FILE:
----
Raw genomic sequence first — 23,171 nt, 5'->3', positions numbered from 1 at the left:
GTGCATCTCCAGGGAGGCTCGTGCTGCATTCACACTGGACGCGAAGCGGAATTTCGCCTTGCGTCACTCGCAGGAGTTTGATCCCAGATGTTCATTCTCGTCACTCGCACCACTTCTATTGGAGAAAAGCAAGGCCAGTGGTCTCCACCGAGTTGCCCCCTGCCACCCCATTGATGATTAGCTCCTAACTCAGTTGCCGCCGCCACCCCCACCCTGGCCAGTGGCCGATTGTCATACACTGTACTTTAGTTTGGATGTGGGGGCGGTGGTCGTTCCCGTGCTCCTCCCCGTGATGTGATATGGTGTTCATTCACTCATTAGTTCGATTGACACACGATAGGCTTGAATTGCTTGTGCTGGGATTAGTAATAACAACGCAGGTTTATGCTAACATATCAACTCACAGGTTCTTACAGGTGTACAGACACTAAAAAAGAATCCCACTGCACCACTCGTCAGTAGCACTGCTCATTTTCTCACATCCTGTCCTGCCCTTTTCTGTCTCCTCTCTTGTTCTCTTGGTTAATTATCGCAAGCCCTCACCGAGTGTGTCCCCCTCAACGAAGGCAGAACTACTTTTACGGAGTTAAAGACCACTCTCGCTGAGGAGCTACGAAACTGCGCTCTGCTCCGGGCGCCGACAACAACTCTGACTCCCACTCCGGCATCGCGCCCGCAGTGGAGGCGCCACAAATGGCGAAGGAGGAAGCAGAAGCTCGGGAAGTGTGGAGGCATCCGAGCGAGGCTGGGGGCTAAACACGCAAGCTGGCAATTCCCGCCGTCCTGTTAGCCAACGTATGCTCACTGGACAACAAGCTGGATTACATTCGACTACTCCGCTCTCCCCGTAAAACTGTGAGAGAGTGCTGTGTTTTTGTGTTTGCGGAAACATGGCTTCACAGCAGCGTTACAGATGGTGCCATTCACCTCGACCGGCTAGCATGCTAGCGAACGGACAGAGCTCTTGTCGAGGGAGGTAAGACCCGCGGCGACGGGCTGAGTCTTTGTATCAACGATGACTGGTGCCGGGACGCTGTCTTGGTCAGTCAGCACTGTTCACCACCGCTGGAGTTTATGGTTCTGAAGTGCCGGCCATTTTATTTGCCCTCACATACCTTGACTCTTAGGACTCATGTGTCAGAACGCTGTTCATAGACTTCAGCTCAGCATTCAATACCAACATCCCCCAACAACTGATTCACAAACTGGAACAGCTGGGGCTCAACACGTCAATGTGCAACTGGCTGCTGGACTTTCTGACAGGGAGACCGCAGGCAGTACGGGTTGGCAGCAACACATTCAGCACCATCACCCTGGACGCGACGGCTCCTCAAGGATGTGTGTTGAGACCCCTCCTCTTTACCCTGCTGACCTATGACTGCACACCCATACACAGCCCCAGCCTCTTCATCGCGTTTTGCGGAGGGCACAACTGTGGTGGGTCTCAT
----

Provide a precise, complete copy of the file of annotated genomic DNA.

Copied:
Raw genomic sequence first — 23,171 nt, 5'->3', positions numbered from 1 at the left:
GTGCATCTCCAGGGAGGCTCGTGCTGCATTCACACTGGACGCGAAGCGGAATTTCGCCTTGCGTCACTCGCAGGAGTTTGATCCCAGATGTTCATTCTCGTCACTCGCACCACTTCTATTGGAGAAAAGCAAGGCCAGTGGTCTCCACCGAGTTGCCCCCTGCCACCCCATTGATGATTAGCTCCTAACTCAGTTGCCGCCGCCACCCCCACCCTGGCCAGTGGCCGATTGTCATACACTGTACTTTAGTTTGGATGTGGGGGCGGTGGTCGTTCCCGTGCTCCTCCCCGTGATGTGATATGGTGTTCATTCACTCATTAGTTCGATTGACACACGATAGGCTTGAATTGCTTGTGCTGGGATTAGTAATAACAACGCAGGTTTATGCTAACATATCAACTCACAGGTTCTTACAGGTGTACAGACACTAAAAAAGAATCCCACTGCACCACTCGTCAGTAGCACTGCTCATTTTCTCACATCCTGTCCTGCCCTTTTCTGTCTCCTCTCTTGTTCTCTTGGTTAATTATCGCAAGCCCTCACCGAGTGTGTCCCCCTCAACGAAGGCAGAACTACTTTTACGGAGTTAAAGACCACTCTCGCTGAGGAGCTACGAAACTGCGCTCTGCTCCGGGCGCCGACAACAACTCTGACTCCCACTCCGGCATCGCGCCCGCAGTGGAGGCGCCACAAATGGCGAAGGAGGAAGCAGAAGCTCGGGAAGTGTGGAGGCATCCGAGCGAGGCTGGGGGCTAAACACGCAAGCTGGCAATTCCCGCCGTCCTGTTAGCCAACGTATGCTCACTGGACAACAAGCTGGATTACATTCGACTACTCCGCTCTCCCCGTAAAACTGTGAGAGAGTGCTGTGTTTTTGTGTTTGCGGAAACATGGCTTCACAGCAGCGTTACAGATGGTGCCATTCACCTCGACCGGCTAGCATGCTAGCGAACGGACAGAGCTCTTGTCGAGGGAGGTAAGACCCGCGGCGACGGGCTGAGTCTTTGTATCAACGATGACTGGTGCCGGGACGCTGTCTTGGTCAGTCAGCACTGTTCACCACCGCTGGAGTTTATGGTTCTGAAGTGCCGGCCATTTTATTTGCCCTCACATACCTTGACTCTTAGGACTCATGTGTCAGAACGCTGTTCATAGACTTCAGCTCAGCATTCAATACCAACATCCCCCAACAACTGATTCACAAACTGGAACAGCTGGGGCTCAACACGTCAATGTGCAACTGGCTGCTGGACTTTCTGACAGGGAGACCGCAGGCAGTACGGGTTGGCAGCAACACATTCAGCACCATCACCCTGGACGCGACGGCTCCTCAAGGATGTGTGTTGAGACCCCTCCTCTTTACCCTGCTGACCTATGACTGCACACCCATACACAGCCCCAGCCTCTTCATCGCGTTTTGCGGAGGGCACAACTGTGGTGGGTCTCAT